Modernism and nationalism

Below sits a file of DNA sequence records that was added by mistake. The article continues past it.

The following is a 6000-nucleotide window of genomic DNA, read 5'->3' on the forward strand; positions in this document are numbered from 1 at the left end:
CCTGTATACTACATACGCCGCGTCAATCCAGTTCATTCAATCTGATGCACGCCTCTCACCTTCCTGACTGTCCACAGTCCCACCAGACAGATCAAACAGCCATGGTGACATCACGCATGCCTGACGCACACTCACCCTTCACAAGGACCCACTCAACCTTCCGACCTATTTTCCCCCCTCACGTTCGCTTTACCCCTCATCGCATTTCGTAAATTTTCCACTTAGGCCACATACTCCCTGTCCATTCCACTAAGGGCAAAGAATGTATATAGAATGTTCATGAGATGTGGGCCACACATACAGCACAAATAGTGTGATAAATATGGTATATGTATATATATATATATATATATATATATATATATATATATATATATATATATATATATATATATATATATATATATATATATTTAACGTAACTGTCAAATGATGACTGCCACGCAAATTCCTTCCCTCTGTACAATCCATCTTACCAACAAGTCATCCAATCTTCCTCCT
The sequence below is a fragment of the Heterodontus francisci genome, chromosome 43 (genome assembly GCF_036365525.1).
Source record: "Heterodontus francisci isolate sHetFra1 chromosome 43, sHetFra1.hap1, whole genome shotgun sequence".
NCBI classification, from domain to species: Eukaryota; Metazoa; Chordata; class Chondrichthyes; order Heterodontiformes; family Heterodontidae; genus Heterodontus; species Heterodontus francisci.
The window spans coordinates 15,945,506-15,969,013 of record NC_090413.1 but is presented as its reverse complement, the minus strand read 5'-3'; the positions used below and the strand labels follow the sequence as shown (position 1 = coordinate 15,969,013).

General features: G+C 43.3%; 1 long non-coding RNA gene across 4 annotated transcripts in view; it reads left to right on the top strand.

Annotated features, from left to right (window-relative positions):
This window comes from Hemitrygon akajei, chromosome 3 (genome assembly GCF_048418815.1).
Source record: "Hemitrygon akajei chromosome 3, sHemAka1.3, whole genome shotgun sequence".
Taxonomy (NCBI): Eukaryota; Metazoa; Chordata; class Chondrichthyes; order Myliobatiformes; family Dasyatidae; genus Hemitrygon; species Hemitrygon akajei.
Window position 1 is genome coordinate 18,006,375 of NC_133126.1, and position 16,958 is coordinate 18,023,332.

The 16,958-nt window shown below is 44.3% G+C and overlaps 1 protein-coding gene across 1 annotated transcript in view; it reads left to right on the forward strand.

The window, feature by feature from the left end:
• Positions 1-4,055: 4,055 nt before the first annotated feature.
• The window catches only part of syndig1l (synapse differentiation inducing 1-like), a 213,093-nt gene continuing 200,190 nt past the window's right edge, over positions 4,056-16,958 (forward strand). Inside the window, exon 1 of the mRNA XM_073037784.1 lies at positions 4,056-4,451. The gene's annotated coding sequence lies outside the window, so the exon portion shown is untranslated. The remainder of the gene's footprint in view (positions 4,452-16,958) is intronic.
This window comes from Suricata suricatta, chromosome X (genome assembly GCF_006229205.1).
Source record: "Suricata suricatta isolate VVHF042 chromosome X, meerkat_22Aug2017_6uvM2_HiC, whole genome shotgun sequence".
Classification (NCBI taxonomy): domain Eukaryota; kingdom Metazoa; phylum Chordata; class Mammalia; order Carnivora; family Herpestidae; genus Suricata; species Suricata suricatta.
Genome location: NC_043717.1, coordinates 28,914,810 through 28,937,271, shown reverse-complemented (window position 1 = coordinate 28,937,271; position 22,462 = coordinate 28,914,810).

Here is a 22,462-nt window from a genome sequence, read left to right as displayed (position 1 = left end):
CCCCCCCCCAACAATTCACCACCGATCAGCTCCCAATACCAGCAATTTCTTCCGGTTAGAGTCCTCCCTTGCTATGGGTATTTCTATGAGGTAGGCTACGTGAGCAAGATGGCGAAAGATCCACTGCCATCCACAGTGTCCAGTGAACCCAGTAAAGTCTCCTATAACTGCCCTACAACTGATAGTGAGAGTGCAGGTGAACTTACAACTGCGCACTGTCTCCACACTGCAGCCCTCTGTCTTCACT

Various scholars have addressed nationalism as a distinctive political ideology. The majority of them recognize it as a product of modernity and as inseparable from it. This article begins by accepting this view, identifying the spread of nationalism as part of a broader process of Westernization. However, the all-encompassing ideological dimension and common thread hovering above nationalism is identified here as modernism?that is, the sum of ideological discourses, artistic expressions and political practices gravitating around the ?need to be modern?. Modernist notions like ?progress?, ?growth?, ?advancement? and ?development? have been largely conceived within national frameworks and applied within a world of ?nation-states?. Moreover, given the selective ways in which ruling elites used the vocabulary of modernity, the very ?perlocutionary? effect of labelling opponents as ?anti-modern? often became a sufficient condition for their exclusion. The article discusses whether modernism can be identified as an ideology on its own and whether its triumph was indissociable from nationalism. It concludes that nationalism belonged to a broader modernist discourse that thoroughly accompanied the expansion of modernity.